Date of report 28 Dec 2022
Reported case interaction between
Ritonavir and Anabolic Steroids/Androgen Agonists

FLS Science

Drugs suspected to be involved in the DDI-summary

Daily Dose
200 (mg)
Dose adjustment performed
Administration Route
Start date
June 1, 2009
End date
April 27, 2021
Anabolic Steroids/Androgen Agonists
Daily Dose
20 (mg)
Dose adjustment performed
Administration Route
Start date
April 13, 2021
End date
April 28, 2021

Complete list of drugs taken by the patient

Antiretroviral treatment
Darunavir (with Ritonavir or Cobicistat)
Complete list of all comedications taken by the patient, included that involved in the DDI

Ostarine, cetirizine PRN

Clinical case description

eGFR (mL/min)
Liver function impairment

This is a case of a heterosexual male patient, living with HIV but with no other comorbidity.  He is of black African ethnicity. His diagnosis was made in 2002 at the time of his first HIV test, and he was started on ART for the first time in 2004. His regimen of ART was changed three times due to virological failure prior to the time of this DDI. From June 2009 until the time that this drug interaction was identified he was taking the following regimen of ART; Darunavir 600mg bid, Ritonavir boosting dose 100mg bid, Raltegravir 400mg bid, Tenofovir disoproxil 245mg qd.  He was also taking Cetirizine PRN for hay-fever symptoms.  He had achieved an undetectable viral load on this regimen, except for a blip in June 2018 and a further blip in November 2019. His CD4+ count remained above 600 throughout the time he was on this medication.  

He was found on routine bloods in clinic to have significantly elevated liver enzymes. ALT was raised at 1499U/L, and GGT at 149U/L. EGFR was stable at 71. Prior to the blood tests being reported he had been changed to a new ART regimen in clinic, to simplify his medications. He was converted to DRV/c-FTC-TAF and Dolutegravir on 27.4.2021, the same day the above blood tests were taken. The patient was asked to return to clinic where he disclosed that he had been taking gym supplements. He was taking German Pharma’s OSTA Max supplement from 13/4/21 to 28/4/21. This is a supplement containing the second-generation Selective Androgen Receptor Modulator (SARM) Ostarine.  This is otherwise known as Enobosarm or MK-2866 and is used in body building to increase lean muscle mass, as an alternative to anabolic steroids. There was no alternative cause of liver enzyme increase found and it was noted that there was a potential interaction with ritonavir.  He stopped the use of Ostarine and his liver function tests returned to normal over the following four months without any other intervention.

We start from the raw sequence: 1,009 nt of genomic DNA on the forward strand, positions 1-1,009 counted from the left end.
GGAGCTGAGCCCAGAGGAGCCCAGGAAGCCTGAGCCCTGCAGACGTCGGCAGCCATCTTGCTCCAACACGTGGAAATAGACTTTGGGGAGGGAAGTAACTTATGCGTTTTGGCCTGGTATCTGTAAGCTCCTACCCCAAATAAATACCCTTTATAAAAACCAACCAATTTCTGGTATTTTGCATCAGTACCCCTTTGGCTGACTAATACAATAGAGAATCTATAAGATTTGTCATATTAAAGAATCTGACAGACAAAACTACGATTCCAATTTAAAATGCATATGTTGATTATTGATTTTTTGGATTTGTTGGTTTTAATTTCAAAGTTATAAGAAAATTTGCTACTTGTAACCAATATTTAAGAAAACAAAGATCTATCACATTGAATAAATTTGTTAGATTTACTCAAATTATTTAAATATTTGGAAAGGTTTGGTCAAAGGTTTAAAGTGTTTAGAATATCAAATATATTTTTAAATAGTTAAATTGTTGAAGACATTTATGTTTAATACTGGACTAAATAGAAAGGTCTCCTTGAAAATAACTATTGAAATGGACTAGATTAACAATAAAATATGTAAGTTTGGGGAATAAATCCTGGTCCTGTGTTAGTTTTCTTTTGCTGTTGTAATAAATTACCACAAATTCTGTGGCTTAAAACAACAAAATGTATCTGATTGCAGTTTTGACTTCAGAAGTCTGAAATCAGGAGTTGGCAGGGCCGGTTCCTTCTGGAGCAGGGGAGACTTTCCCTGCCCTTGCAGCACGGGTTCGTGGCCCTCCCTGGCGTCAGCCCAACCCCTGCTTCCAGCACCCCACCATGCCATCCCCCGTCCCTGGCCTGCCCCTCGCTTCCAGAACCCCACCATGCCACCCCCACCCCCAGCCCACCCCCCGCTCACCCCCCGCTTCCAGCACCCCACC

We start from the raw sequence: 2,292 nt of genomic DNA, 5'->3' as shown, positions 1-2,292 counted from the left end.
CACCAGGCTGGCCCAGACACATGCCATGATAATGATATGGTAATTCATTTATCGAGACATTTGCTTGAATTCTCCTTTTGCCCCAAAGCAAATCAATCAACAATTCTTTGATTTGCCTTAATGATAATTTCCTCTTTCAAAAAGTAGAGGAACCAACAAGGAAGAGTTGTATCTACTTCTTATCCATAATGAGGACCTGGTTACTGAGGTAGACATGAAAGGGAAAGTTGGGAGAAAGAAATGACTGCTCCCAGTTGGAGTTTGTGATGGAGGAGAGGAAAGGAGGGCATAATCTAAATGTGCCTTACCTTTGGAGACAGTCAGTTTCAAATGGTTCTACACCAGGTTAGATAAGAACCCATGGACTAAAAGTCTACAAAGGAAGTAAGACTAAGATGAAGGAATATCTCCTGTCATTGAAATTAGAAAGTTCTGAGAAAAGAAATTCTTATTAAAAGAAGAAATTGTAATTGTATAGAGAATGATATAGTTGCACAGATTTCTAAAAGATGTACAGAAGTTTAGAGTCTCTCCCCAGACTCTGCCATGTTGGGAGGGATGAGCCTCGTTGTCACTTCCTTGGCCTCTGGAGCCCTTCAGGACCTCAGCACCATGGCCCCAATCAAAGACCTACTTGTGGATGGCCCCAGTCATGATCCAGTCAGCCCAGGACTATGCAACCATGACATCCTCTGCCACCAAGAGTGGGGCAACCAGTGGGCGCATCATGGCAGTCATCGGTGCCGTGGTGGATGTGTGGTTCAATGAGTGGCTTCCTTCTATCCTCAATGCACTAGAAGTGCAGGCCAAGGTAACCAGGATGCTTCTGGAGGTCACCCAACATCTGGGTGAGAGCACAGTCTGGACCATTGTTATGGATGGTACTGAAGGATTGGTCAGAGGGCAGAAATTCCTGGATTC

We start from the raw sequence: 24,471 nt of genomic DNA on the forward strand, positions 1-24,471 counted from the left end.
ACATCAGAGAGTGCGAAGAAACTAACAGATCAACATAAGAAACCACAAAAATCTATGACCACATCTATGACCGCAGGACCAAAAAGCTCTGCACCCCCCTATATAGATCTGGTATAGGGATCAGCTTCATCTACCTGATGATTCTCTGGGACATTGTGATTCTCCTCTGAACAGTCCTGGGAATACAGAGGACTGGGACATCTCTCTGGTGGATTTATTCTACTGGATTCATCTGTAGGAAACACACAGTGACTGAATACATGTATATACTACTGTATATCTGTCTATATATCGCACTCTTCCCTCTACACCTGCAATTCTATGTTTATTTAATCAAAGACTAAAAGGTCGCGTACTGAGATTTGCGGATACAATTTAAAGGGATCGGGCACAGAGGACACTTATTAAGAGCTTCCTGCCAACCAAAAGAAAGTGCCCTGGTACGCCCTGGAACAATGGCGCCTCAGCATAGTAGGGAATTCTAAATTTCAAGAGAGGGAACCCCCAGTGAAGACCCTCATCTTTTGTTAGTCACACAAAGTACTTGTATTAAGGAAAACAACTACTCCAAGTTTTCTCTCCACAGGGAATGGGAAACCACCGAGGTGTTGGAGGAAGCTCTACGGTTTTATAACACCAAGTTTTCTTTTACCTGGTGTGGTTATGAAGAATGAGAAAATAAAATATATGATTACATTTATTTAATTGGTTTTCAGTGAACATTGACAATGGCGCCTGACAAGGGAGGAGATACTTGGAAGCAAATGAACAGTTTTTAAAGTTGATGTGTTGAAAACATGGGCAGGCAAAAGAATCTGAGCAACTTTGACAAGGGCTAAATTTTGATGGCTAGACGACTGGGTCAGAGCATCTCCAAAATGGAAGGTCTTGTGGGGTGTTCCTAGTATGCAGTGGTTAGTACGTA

Clinical Outcome


Drug Interaction Probability Scale (DIPS)

5 - Probable

Editorial Comment

An interesting case, similar to other cases previously reported for this interaction.

Enobosarm, also known as Ostarine or MK-2866, is an investigational nonsteroidal selective androgen receptor modulator (SARM) developed for the treatment of conditions such as muscle wasting and osteoporosis. SARMs, including Enobosarm, can be used by athletes to aid in training and increase endurance and fitness, potentially producing effects similar to anabolic steroids. However, SARMs such as enobosarm, have not been approved for therapeutic use by the FDA.

The interactions between CYP3A4 inhibitors, such as cobicistat, and anabolic steroids have been described, with an increase of the steroid concentrations. However, it has reported less frequently  with other gym supplements such as ostarine.

Rare cases of ostarine liver toxicity have been previously published (Bedi H et al. ACG Case Rep J 2021). No reliable information about the metabolic or toxicologic pathways of ostarine or other SARMs is available. Thus, it is impossible to conclude if cobicistat has increased ostarine toxicity in this case, although it is plausible given its high and well-known drug-drug interaction potential, and other previously described cases (see other similar case reported in our database;

University of Liverpool Recommendation

For more information click here

Personal information from the specialist-detail

Liverpool University Hospitals